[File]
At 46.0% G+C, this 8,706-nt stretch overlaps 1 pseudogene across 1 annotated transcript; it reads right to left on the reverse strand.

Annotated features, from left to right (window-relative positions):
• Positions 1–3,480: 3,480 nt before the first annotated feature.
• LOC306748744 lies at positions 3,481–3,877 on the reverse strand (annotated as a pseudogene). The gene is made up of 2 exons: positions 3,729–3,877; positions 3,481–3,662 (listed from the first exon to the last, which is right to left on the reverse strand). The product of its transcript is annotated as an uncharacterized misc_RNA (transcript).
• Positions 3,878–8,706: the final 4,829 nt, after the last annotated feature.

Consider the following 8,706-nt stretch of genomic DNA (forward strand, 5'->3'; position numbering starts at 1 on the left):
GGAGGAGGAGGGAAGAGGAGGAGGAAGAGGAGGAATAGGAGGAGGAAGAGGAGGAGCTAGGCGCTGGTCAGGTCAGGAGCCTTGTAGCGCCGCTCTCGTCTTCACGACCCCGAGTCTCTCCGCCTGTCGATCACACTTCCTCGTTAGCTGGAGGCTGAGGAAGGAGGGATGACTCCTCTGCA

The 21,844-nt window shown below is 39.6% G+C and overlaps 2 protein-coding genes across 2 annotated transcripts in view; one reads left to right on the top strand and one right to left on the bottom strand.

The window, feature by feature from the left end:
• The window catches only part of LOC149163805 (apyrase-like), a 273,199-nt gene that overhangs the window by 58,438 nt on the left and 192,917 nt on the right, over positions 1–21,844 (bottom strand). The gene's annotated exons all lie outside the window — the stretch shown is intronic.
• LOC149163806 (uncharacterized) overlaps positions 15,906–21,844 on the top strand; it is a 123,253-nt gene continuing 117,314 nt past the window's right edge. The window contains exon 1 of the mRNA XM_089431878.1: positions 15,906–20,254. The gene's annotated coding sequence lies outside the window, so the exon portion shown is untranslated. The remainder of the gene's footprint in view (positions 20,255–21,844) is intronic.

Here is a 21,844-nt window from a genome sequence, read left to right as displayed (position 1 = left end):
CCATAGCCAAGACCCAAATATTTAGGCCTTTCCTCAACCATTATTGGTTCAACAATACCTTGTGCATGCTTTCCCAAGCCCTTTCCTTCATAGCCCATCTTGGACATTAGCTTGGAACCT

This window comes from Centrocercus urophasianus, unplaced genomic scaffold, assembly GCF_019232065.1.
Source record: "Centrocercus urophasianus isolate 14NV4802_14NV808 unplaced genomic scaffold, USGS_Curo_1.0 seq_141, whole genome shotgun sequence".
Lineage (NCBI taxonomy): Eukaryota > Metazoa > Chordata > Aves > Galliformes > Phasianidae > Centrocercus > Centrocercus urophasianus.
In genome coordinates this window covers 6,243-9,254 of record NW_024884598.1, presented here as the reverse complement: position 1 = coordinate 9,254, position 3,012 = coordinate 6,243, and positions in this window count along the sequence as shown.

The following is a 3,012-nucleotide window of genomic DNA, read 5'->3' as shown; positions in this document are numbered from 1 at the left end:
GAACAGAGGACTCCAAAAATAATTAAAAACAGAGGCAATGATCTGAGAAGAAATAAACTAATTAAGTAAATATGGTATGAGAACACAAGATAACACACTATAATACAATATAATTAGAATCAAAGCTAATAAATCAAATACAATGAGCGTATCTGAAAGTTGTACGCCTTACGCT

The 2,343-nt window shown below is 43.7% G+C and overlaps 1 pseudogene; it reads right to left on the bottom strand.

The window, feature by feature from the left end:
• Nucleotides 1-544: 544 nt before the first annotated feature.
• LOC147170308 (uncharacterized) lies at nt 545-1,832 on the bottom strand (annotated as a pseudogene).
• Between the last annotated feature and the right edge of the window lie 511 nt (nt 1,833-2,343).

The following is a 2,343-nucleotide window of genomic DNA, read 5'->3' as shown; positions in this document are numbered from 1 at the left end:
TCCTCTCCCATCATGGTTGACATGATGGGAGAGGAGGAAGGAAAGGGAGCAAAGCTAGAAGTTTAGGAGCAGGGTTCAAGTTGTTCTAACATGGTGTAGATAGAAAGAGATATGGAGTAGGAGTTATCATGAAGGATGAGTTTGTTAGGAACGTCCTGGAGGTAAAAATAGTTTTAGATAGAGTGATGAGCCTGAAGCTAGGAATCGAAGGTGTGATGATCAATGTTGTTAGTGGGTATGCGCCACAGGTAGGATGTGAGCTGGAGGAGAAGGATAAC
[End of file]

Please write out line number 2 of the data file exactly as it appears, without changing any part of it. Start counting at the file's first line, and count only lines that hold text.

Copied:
Annotated features, from left to right (window-relative positions):